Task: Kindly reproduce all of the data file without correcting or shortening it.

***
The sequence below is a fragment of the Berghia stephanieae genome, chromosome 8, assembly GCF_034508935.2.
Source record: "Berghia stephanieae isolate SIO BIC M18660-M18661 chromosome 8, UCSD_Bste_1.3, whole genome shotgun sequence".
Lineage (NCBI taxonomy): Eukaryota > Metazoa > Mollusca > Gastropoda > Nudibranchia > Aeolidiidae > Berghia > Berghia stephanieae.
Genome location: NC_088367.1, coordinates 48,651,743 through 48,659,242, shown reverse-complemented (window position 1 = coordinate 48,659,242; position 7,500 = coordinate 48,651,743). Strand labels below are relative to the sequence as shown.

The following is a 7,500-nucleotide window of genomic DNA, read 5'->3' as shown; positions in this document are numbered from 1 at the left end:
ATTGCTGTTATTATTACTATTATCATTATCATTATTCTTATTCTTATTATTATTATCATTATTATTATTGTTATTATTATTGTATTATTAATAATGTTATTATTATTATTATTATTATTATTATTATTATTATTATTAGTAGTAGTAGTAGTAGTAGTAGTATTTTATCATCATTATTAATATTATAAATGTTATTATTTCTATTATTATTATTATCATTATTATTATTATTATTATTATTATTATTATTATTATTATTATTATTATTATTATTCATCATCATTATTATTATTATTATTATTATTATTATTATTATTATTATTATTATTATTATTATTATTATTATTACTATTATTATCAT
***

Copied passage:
The sequence below is a fragment of the Berghia stephanieae genome, chromosome 8, assembly GCF_034508935.2.
Source record: "Berghia stephanieae isolate SIO BIC M18660-M18661 chromosome 8, UCSD_Bste_1.3, whole genome shotgun sequence".
Lineage (NCBI taxonomy): Eukaryota > Metazoa > Mollusca > Gastropoda > Nudibranchia > Aeolidiidae > Berghia > Berghia stephanieae.
Genome location: NC_088367.1, coordinates 48,651,743 through 48,659,242, shown reverse-complemented (window position 1 = coordinate 48,659,242; position 7,500 = coordinate 48,651,743). Strand labels below are relative to the sequence as shown.

The following is a 7,500-nucleotide window of genomic DNA, read 5'->3' as shown; positions in this document are numbered from 1 at the left end:
ATTGCTGTTATTATTACTATTATCATTATCATTATTCTTATTCTTATTATTATTATCATTATTATTATTGTTATTATTATTGTATTATTAATAATGTTATTATTATTATTATTATTATTATTATTATTATTATTATTAGTAGTAGTAGTAGTAGTAGTAGTATTTTATCATCATTATTAATATTATAAATGTTATTATTTCTATTATTATTATTATCATTATTATTATTATTATTATTATTATTATTATTATTATTATTATTATTATTATTATTCATCATCATTATTATTATTATTATTATTATTATTATTATTATTATTATTATTATTATTATTATTATTATTATTACTATTATTATCAT